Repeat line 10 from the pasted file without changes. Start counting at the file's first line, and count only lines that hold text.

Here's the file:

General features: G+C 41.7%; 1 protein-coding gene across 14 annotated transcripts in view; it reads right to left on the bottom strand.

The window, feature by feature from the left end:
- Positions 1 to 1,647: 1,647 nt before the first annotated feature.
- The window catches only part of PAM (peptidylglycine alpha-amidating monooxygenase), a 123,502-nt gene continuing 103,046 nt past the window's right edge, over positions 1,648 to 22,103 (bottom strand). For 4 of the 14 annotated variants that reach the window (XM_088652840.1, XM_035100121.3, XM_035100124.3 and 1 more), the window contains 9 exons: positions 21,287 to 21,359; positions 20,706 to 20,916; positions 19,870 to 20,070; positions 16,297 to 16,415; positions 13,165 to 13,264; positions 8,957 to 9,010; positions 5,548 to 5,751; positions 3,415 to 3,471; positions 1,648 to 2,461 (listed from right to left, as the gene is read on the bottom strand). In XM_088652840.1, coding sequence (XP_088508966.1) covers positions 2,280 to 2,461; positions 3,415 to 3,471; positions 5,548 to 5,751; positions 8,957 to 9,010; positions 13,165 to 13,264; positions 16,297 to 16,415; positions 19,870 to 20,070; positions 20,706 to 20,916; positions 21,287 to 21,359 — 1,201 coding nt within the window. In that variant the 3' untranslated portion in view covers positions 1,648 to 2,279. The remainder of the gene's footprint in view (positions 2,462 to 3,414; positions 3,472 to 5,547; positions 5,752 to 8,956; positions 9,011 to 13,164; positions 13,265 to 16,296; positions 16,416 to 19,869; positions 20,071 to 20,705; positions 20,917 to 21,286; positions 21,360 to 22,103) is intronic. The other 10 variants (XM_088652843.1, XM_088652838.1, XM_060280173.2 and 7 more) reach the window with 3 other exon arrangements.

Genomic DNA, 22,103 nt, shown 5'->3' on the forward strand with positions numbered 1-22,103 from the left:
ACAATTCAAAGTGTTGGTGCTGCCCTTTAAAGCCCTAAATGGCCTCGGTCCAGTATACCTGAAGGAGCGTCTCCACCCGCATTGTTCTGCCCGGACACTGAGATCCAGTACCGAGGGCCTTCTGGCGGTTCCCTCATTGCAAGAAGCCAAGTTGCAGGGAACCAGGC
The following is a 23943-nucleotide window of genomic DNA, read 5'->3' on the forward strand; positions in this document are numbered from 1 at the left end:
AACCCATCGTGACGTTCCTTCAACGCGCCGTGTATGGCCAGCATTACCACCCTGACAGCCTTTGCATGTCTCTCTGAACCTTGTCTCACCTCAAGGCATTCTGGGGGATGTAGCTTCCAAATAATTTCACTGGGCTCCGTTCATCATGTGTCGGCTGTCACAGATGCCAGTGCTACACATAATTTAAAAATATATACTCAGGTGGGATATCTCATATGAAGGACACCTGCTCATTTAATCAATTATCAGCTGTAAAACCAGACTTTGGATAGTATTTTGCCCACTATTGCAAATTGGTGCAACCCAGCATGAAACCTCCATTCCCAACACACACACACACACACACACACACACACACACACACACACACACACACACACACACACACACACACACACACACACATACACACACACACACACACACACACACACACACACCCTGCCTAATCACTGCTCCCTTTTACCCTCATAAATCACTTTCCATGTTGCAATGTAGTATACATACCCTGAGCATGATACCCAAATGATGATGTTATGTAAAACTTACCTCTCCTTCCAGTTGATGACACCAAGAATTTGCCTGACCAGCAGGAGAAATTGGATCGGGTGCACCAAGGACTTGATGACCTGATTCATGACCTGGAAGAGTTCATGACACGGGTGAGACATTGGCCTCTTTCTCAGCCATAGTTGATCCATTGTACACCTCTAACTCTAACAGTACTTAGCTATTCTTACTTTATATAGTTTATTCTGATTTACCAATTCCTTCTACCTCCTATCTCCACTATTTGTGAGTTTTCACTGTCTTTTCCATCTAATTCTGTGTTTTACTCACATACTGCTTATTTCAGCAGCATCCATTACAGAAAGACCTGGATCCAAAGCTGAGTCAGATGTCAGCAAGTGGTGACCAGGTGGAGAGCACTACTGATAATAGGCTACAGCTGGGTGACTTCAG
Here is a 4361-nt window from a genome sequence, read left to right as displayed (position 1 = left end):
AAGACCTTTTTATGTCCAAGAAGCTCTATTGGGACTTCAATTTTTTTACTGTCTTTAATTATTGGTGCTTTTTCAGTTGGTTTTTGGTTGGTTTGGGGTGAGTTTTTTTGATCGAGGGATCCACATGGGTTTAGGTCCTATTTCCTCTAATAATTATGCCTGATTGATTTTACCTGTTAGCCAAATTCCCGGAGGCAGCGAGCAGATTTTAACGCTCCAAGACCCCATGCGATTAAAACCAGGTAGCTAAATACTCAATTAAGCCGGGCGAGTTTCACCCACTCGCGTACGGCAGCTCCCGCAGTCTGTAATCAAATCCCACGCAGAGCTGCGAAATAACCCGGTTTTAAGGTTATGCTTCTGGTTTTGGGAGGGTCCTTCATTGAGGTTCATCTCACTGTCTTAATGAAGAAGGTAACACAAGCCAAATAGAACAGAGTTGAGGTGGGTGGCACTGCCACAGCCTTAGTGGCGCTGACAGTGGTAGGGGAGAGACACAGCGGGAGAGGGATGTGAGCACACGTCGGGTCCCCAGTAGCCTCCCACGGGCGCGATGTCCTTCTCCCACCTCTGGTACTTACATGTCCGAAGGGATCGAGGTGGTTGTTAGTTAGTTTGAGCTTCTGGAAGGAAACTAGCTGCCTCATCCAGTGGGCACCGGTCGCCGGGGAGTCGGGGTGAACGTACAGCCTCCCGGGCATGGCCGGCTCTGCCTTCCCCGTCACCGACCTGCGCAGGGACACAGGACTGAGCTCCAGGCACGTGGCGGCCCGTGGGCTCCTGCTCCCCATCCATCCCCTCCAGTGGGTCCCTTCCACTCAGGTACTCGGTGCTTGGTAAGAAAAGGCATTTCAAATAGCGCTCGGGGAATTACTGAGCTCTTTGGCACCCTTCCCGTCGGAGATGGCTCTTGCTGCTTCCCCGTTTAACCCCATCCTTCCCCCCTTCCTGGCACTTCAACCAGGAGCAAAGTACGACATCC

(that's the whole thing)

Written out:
AAGACCTTTTTATGTCCAAGAAGCTCTATTGGGACTTCAATTTTTTTACTGTCTTTAATTATTGGTGCTTTTTCAGTTGGTTTTTGGTTGGTTTGGGGTGAGTTTTTTTGATCGAGGGATCCACATGGGTTTAGGTCCTATTTCCTCTAATAATTATGCCTGATTGATTTTACCTGTTAGCCAAATTCCCGGAGGCAGCGAGCAGATTTTAACGCTCCAAGACCCCATGCGATTAAAACCAGGTAGCTAAATACTCAATTAAGCCGGGCGAGTTTCACCCACTCGCGTACGGCAGCTCCCGCAGTCTGTAATCAAATCCCACGCAGAGCTGCGAAATAACCCGGTTTTAAGGTTATGCTTCTGGTTTTGGGAGGGTCCTTCATTGAGGTTCATCTCACTGTCTTAATGAAGAAGGTAACACAAGCCAAATAGAACAGAGTTGAGGTGGGTGGCACTGCCACAGCCTTAGTGGCGCTGACAGTGGTAGGGGAGAGACACAGCGGGAGAGGGATGTGAGCACACGTCGGGTCCCCAGTAGCCTCCCACGGGCGCGATGTCCTTCTCCCACCTCTGGTACTTACATGTCCGAAGGGATCGAGGTGGTTGTTAGTTAGTTTGAGCTTCTGGAAGGAAACTAGCTGCCTCATCCAGTGGGCACCGGTCGCCGGGGAGTCGGGGTGAACGTACAGCCTCCCGGGCATGGCCGGCTCTGCCTTCCCCGTCACCGACCTGCGCAGGGACACAGGACTGAGCTCCAGGCACGTGGCGGCCCGTGGGCTCCTGCTCCCCATCCATCCCCTCCAGTGGGTCCCTTCCACTCAGGTACTCGGTGCTTGGTAAGAAAAGGCATTTCAAATAGCGCTCGGGGAATTACTGAGCTCTTTGGCACCCTTCCCGTCGGAGATGGCTCTTGCTGCTTCCCCGTTTAACCCCATCCTTCCCCCCTTCCTGGCACTTCAACCAGGAGCAAAGTACGACATCC